Francesca Brooks joined the department in 2020 as a Leverhulme Early Career Fellow. She received her B.A. in English Literature from Murray Edwards College, Cambridge, and completed her MA in Medieval Literature and PhD at King’s College London. Francesca’a doctoral thesis on the influence of early medieval culture and history on the late modernist poet and artist David Jones was funded by the AHRC through the London Arts and Humanities Partnership (LAHP). Her research brings together early medieval and modernist literary and visual culture. She has previously published on sensory perceptions of the early medieval liturgy in England, the influence of liturgical innovation on vernacular Passion poetry (both medieval and modernist), and the crafting of sound in the riddles of the Old English Exeter Book.
Before Francesca joined the University of York she was Teaching Fellow in Old and Middle English Literature at University College London (UCL). In 2019-20 she was Academic Lead for the UCL Creative Fellowship Programme, 'New Old English: Performance, Poetry, Practice', which saw Rowan Evans and Maisie Newman (known collectively as Fen) develop their performance based on the Old English poem Wulf and Eadwacer in dialogue with staff and students at the university. She is also a 2020 University of Glasgow Library Visiting Research Fellow.
Francesca’s research sits at the intersection of early medieval and modernist literary culture, exploring the ways in which the early medieval past and its cultural productions have been reimagined and recreated in post-medieval poetry and the arts. Her Leverhulme funded postdoctoral research at the University of York will look at community-building and shared Christian identity in early medieval monastic networks, while also asking how this culture inspired innovation in word and image in twentieth-century networks of poets and artists. ‘Insular’ defines a period of close cultural interaction between Britain and Ireland from 550-900AD, which led to the production of poetry, hagiography, manuscripts and sculpture. Although no study has recognised this phenomenon, Insular culture’s abstraction inspired the formal experiments of many modernists who were invested in the continued relevance of the divine to local and national culture. Combining original archival research with her training as a medievalist, Divine Abstraction will illuminate Insular culture’s role in unearthing radical, cross-cultural histories of British and Irish identity across time.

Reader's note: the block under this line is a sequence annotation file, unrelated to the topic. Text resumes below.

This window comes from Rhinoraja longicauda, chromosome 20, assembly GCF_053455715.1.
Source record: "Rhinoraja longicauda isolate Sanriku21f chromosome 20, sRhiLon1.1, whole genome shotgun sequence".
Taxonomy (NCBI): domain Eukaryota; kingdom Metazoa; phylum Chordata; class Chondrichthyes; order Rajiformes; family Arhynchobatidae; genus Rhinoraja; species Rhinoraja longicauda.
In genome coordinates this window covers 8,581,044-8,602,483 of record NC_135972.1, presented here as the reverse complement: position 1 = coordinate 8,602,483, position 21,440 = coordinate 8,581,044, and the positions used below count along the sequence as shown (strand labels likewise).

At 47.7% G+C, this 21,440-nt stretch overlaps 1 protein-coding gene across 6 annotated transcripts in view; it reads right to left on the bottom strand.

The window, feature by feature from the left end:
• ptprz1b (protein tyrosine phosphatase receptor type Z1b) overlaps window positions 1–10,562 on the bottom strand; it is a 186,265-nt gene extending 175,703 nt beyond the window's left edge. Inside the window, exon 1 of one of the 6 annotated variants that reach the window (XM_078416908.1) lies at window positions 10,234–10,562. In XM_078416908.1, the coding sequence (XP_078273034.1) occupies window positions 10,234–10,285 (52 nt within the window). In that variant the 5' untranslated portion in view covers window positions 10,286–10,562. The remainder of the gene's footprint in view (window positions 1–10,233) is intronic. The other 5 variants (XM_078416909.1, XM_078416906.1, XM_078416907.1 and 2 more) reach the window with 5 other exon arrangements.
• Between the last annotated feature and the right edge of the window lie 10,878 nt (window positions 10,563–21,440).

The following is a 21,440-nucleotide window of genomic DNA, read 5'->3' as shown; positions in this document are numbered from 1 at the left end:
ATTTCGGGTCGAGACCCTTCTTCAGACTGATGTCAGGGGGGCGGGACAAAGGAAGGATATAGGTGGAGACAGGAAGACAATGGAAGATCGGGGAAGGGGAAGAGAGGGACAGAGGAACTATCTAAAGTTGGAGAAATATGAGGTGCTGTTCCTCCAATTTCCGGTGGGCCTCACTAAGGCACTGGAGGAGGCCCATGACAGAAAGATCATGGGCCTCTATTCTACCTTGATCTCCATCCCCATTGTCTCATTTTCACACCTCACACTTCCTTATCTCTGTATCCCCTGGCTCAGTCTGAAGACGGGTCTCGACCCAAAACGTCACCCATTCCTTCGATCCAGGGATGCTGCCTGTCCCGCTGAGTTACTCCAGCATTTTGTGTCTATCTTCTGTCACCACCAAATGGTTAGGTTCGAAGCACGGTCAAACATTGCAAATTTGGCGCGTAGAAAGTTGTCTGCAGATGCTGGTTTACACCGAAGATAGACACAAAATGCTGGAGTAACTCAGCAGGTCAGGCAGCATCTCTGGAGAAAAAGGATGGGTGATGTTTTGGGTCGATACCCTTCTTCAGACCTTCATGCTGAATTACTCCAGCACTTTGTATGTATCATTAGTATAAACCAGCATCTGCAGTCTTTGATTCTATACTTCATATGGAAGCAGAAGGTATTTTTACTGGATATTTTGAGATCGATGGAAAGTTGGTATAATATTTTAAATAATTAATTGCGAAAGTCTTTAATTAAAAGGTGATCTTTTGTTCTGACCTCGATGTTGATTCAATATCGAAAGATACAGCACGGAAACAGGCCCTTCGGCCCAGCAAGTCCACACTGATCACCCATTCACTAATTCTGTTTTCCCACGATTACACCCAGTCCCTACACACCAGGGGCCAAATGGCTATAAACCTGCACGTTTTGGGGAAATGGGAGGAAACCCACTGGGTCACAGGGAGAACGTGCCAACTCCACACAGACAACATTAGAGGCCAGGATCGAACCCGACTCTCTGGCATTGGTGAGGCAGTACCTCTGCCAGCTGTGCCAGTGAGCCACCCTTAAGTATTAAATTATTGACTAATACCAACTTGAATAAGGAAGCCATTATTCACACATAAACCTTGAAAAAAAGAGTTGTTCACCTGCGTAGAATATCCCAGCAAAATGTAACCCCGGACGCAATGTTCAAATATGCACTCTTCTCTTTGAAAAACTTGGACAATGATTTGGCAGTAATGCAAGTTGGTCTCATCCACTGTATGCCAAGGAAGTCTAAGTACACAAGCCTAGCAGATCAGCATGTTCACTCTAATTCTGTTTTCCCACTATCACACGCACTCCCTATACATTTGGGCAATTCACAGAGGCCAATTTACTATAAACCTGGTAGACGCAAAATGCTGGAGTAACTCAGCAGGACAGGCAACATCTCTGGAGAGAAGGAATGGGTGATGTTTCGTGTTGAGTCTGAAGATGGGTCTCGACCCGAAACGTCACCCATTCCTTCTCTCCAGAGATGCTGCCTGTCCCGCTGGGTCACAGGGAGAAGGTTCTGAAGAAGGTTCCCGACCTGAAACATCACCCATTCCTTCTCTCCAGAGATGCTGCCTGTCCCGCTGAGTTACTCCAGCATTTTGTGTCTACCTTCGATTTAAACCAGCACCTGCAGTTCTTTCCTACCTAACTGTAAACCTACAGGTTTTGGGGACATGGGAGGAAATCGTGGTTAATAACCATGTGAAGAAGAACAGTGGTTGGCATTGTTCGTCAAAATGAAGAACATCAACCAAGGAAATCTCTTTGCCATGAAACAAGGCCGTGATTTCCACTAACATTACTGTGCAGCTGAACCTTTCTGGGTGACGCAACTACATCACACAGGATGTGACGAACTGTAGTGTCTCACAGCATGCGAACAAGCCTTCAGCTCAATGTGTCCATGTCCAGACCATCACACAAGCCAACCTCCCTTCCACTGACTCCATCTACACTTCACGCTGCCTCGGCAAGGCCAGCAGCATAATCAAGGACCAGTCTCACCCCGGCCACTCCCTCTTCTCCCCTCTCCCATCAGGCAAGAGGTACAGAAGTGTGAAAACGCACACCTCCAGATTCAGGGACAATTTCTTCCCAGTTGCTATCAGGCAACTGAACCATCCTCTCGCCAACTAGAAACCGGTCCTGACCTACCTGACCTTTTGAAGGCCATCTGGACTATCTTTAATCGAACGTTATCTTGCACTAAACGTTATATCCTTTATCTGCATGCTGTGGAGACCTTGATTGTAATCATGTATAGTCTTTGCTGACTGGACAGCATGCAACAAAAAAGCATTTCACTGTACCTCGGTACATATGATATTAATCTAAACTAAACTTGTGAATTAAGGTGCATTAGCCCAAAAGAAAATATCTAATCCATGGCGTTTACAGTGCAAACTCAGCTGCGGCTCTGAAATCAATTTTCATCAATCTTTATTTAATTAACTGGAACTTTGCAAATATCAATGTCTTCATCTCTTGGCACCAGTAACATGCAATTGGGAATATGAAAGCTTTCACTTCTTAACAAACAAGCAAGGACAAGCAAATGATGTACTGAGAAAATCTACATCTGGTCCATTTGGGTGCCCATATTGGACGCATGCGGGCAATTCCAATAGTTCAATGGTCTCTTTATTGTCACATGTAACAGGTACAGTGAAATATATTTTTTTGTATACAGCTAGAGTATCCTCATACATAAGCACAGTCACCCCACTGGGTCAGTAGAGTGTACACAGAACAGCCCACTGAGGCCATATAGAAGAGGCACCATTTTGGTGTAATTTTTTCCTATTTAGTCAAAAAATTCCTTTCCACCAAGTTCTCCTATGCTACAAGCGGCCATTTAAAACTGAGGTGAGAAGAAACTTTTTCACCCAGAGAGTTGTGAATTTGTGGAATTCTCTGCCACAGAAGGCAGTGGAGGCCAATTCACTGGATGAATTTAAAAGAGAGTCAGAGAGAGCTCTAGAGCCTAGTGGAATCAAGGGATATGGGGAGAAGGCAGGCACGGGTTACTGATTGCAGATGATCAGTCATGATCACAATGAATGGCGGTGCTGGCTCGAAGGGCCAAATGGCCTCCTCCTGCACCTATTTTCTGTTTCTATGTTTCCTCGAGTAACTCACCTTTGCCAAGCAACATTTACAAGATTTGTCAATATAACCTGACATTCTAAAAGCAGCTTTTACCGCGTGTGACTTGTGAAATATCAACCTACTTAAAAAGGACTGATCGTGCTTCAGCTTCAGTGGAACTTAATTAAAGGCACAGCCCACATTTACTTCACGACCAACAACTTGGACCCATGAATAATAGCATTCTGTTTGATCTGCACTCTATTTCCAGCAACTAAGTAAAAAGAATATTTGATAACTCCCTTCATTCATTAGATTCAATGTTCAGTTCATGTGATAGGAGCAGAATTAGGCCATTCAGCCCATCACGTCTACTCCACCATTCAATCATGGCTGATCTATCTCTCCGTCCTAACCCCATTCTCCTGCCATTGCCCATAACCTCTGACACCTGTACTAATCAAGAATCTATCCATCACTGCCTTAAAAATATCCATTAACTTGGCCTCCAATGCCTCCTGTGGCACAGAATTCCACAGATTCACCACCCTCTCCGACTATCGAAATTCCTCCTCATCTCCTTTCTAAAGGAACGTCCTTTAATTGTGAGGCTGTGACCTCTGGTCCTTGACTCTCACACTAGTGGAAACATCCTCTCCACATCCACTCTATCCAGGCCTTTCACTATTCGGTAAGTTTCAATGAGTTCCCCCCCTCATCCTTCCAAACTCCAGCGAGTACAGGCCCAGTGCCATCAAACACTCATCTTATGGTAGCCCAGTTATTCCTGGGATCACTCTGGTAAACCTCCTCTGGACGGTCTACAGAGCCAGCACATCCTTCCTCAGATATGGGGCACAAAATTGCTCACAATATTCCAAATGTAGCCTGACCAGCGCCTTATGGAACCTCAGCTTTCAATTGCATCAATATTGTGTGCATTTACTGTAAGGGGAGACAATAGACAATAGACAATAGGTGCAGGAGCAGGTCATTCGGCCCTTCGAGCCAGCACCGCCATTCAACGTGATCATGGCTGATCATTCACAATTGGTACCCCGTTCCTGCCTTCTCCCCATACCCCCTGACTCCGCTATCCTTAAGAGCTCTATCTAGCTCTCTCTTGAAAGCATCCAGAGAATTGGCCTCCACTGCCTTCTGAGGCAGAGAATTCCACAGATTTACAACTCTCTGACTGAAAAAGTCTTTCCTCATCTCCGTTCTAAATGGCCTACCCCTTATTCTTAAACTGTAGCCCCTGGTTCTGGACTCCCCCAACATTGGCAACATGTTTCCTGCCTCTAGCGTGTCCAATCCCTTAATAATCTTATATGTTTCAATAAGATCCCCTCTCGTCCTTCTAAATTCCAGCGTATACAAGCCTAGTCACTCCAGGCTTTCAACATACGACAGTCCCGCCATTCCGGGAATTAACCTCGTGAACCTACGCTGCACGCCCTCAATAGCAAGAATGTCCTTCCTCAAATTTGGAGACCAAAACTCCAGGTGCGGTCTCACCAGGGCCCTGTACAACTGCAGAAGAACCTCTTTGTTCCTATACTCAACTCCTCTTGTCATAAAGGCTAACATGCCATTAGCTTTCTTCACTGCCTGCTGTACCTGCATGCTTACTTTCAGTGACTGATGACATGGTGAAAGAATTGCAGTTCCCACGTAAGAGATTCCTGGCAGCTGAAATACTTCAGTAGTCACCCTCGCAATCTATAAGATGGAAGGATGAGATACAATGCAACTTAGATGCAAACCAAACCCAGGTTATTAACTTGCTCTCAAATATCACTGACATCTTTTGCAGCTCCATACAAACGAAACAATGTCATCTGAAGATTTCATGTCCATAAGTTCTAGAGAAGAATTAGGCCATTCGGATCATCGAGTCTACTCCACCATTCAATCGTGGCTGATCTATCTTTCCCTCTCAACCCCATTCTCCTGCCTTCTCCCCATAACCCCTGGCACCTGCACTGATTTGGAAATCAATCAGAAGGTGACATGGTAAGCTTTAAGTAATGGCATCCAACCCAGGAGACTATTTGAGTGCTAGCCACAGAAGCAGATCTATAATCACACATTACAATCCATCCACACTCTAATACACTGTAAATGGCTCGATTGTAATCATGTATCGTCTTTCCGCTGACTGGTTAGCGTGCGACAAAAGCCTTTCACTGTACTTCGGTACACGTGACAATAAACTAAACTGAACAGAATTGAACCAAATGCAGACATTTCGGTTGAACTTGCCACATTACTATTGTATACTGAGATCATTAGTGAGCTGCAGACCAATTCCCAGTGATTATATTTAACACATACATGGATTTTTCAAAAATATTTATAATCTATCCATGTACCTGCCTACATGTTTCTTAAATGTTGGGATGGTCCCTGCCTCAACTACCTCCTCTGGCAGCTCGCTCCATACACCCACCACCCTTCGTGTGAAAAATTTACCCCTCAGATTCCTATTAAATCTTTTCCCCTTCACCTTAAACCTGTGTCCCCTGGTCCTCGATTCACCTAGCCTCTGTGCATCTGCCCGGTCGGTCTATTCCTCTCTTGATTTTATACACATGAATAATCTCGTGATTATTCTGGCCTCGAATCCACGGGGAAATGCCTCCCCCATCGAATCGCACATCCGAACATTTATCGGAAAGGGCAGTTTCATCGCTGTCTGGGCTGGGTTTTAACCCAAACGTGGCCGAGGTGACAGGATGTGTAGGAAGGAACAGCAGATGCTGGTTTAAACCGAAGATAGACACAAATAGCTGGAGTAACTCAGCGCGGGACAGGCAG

Francesca is also currently working on her first monograph based on her doctoral research: a study of the Anglo-Welsh poet and artist David Jones’s 1952 poem The Anathemata, which draws on original archival research from libraries across the UK and North America. Developing a new methodology for reading with David Jones, Poet of the Medieval Modern: Reading the Anglo-Saxon Library with David Jones seeks to trouble the distinction we make between poetry and scholarship and argues that Jones creates a revisionary encounter with the medieval that decentres the Anglo-centrism of British culture. Poet of the Medieval Modern will be published with Oxford University Press's Textual Perspectives Series in 2021.